Since the end of the global recession, global stock markets have seen strong returns. So far throughout 2014, Argentina leads the way. The Argentina benchmark exchange, "Mercado de Valores De Buenos Aires", also known as Merval, has surged 60% year-to-date, putting the exchange at the top of the list of 40 global markets for 2014.
(Source: Investing.com Merval Overview)
Key components of the Merval Exchange are stocks like Petrobras, Banco Marco, and Telecom Argentina. Top performers for 2014 are EDENOR, Pampa Energia, and Frances. ENDENOR, up 205% YTD and 756% in the past 12 months, is an electric utility company that distributes power to several municipalities in the Greater Buenos Aires metropolitan area.
The reason that the market has surged is not due to any sort of fundamental changes in the economy. Actually, strong fundamentals have nothing to do with the rise in stock prices and the surge in the overall Merval exchange. Instead, it's the lack of strong fundamentals and the draw of high-risk, high-returns that come with a country that offers high bond yields. The stock market has enjoyed huge inflows of cash that look to buy high-yielding companies, especially those companies that are backed by the Argentinian government.
The chief international strategist for Wells Fargo discussed the reason that investors are pushing so much cash into the Merval Exchange:
"There's been a general rotation out of safety and into risk," said Paul Christopher, chief international strategist. In particular, the countries that had most attractive valuations have been the most bought this year."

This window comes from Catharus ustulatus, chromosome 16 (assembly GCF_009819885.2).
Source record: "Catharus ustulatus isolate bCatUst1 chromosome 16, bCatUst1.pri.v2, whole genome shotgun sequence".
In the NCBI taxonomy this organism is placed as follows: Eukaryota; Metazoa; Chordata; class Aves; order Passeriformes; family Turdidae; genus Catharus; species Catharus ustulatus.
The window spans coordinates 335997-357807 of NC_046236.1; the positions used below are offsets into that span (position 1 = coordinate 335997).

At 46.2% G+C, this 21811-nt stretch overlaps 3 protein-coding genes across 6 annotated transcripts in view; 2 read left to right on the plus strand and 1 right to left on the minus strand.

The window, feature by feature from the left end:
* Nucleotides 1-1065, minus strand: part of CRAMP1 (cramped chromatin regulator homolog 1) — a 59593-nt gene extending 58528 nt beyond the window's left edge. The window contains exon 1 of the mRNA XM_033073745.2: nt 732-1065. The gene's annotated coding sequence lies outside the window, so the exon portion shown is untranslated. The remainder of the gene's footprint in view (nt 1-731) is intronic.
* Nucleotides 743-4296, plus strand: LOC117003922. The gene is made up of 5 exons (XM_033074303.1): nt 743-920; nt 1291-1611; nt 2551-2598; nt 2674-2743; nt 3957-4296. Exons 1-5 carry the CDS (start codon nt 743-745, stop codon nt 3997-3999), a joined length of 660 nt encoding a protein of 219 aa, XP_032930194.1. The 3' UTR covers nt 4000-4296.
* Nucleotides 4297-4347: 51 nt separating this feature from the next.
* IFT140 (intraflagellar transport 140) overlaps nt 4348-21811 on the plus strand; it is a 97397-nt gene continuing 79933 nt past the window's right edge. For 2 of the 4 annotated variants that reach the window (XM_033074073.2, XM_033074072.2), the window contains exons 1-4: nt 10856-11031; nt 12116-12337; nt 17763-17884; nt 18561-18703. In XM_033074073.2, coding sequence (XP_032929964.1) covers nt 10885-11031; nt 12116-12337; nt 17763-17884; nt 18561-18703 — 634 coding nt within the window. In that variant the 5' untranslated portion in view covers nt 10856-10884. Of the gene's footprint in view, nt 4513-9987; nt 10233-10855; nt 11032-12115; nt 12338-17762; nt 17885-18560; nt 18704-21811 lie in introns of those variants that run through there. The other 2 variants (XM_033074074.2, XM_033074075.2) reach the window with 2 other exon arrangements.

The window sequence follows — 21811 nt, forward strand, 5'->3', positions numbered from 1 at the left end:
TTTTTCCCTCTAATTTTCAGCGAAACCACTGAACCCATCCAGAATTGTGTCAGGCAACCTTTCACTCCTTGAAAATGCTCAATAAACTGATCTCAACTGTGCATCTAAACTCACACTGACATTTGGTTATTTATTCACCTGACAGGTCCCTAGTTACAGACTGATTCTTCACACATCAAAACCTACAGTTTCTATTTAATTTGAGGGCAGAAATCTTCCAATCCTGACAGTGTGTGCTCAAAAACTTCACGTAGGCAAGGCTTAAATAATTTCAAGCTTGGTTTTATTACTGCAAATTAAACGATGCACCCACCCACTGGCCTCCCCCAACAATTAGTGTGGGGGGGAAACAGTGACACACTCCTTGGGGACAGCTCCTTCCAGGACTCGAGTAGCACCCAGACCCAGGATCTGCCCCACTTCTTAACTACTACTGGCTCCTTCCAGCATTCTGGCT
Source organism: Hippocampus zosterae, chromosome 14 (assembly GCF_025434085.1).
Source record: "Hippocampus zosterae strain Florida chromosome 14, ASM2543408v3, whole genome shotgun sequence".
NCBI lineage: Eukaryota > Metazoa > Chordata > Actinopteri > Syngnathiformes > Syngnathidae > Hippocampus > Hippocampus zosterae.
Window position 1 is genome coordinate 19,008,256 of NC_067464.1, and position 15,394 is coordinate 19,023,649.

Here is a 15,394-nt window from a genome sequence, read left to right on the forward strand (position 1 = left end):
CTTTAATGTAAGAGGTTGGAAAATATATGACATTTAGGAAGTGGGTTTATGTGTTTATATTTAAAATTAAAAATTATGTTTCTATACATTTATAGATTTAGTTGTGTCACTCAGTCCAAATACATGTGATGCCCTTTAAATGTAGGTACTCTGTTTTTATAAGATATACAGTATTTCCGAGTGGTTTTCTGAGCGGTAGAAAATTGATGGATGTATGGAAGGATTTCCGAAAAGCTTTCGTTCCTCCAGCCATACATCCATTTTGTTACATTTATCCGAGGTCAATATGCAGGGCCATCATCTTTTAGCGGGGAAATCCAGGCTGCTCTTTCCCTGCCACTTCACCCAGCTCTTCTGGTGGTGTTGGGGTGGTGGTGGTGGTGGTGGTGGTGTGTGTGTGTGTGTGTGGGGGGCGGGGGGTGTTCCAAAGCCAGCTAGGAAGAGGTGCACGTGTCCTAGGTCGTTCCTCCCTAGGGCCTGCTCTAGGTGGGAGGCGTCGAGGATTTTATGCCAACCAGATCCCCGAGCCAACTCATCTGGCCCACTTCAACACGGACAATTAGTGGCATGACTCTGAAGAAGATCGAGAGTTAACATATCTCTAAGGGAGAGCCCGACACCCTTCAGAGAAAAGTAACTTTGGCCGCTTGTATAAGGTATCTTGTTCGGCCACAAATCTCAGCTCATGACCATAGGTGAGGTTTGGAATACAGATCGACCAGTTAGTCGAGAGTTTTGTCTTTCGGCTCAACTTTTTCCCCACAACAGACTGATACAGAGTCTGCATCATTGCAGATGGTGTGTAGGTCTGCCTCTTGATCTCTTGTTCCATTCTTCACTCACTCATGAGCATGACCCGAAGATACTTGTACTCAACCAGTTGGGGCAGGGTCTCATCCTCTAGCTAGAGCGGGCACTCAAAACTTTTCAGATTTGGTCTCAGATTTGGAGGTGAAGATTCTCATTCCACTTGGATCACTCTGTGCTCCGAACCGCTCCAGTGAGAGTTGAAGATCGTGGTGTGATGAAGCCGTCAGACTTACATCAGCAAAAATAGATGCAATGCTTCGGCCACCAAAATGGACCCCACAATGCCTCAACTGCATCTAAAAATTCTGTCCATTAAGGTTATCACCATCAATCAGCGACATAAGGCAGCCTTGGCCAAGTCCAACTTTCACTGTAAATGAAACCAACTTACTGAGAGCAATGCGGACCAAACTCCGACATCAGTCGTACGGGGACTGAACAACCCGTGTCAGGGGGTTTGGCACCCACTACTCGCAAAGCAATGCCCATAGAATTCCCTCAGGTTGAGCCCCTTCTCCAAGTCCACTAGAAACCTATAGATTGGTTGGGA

The strong performance proves that investors have had a mental recovery from the 2012 U.S. and European Union crisis, which caused a surge in bond yields as countries such as Spain and Greece toed the line of defaulting on debts. The fact that investors are willing to invest in high-risk areas shows that the conservative methods have already run their course. Those who have invested are now under pressure, especially bond holders, as the country flirts with defaulting. Investors went headlong into the Merval, using the possibilities of high returns to justify the use of risk and leverage. Now the investors and banks alike are looking for a way to mitigate what should be huge losses to the bottom line.
The index's surge isn't being driven by improving fundamentals. Asha Mehta, portfolio manager at Acadian Asset Management, describes the move as a contrarian play:
"Argentina's market was one of the worst frontier markets in 2012. Prices became so depressed that bargain hunters began to see value and have started to come back in."
Mehta warns investors that risks are high as the economy deals with pressing issues. Argentine president, Cristina Fernández de Kirchner, a controversial politician who nationalized Argentina's largest oil company last year, has come under pressure due to her economic policies. However, the president's inability to turn the economy around has been the biggest issue that citizens struggle with. More than a million protesters took to the streets to express their discontent.
Today, all investors, citizens, and the global economy are looking at the U.S. Appeals court ruling that could push Argentina to the brink of default. A panel of judges is deciding how to settle a case between the Argentine government and holdout creditors who claim they are owed nearly $1.5 billion on their defaulted bonds.
Argentina defaulted on its debt in 2001, and recent events with the U.S. have pushed more risk of default into the Argentina Merval Exchange. The Argentina government reported statistics that show an inflation rate of 15%, while at the same time, the economy is contracting. This shows a huge disconnect between the economy and the stock market. High rates of inflation in a contracting economy means consumers are losing purchasing power on the Argentina Peso. In turn, goods such as gasoline and groceries cost more.
Argentina's Debt Talks on Bonds With The U.S.